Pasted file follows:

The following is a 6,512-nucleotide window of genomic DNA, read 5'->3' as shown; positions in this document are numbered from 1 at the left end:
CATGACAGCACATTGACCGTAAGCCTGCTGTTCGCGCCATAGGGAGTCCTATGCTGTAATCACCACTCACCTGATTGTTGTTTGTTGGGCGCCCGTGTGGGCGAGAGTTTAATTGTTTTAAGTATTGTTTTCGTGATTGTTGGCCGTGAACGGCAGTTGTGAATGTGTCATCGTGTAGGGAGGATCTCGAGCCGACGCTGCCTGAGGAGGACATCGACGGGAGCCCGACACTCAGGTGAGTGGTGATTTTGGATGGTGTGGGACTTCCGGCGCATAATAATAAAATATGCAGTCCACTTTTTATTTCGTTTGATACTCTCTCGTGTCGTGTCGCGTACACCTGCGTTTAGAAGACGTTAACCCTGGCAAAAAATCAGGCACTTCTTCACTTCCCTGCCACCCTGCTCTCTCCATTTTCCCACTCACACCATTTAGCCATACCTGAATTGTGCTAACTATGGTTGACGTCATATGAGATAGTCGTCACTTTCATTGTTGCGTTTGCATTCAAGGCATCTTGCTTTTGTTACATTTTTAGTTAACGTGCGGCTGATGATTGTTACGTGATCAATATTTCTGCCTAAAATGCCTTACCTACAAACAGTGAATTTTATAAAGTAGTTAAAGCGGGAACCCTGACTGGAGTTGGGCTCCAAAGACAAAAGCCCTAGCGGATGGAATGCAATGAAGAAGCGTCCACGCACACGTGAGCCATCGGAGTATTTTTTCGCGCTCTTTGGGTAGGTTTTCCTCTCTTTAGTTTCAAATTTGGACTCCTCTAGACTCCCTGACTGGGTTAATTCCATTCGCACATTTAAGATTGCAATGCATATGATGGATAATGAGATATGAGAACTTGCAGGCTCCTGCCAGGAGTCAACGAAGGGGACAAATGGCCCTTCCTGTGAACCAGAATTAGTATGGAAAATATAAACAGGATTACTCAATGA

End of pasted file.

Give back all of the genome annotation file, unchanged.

The following is a 6,512-nucleotide window of genomic DNA, read 5'->3' as shown; positions in this document are numbered from 1 at the left end:
CATGACAGCACATTGACCGTAAGCCTGCTGTTCGCGCCATAGGGAGTCCTATGCTGTAATCACCACTCACCTGATTGTTGTTTGTTGGGCGCCCGTGTGGGCGAGAGTTTAATTGTTTTAAGTATTGTTTTCGTGATTGTTGGCCGTGAACGGCAGTTGTGAATGTGTCATCGTGTAGGGAGGATCTCGAGCCGACGCTGCCTGAGGAGGACATCGACGGGAGCCCGACACTCAGGTGAGTGGTGATTTTGGATGGTGTGGGACTTCCGGCGCATAATAATAAAATATGCAGTCCACTTTTTATTTCGTTTGATACTCTCTCGTGTCGTGTCGCGTACACCTGCGTTTAGAAGACGTTAACCCTGGCAAAAAATCAGGCACTTCTTCACTTCCCTGCCACCCTGCTCTCTCCATTTTCCCACTCACACCATTTAGCCATACCTGAATTGTGCTAACTATGGTTGACGTCATATGAGATAGTCGTCACTTTCATTGTTGCGTTTGCATTCAAGGCATCTTGCTTTTGTTACATTTTTAGTTAACGTGCGGCTGATGATTGTTACGTGATCAATATTTCTGCCTAAAATGCCTTACCTACAAACAGTGAATTTTATAAAGTAGTTAAAGCGGGAACCCTGACTGGAGTTGGGCTCCAAAGACAAAAGCCCTAGCGGATGGAATGCAATGAAGAAGCGTCCACGCACACGTGAGCCATCGGAGTATTTTTTCGCGCTCTTTGGGTAGGTTTTCCTCTCTTTAGTTTCAAATTTGGACTCCTCTAGACTCCCTGACTGGGTTAATTCCATTCGCACATTTAAGATTGCAATGCATATGATGGATAATGAGATATGAGAACTTGCAGGCTCCTGCCAGGAGTCAACGAAGGGGACAAATGGCCCTTCCTGTGAACCAGAATTAGTATGGAAAATATAAACAGGATTACTCAATGA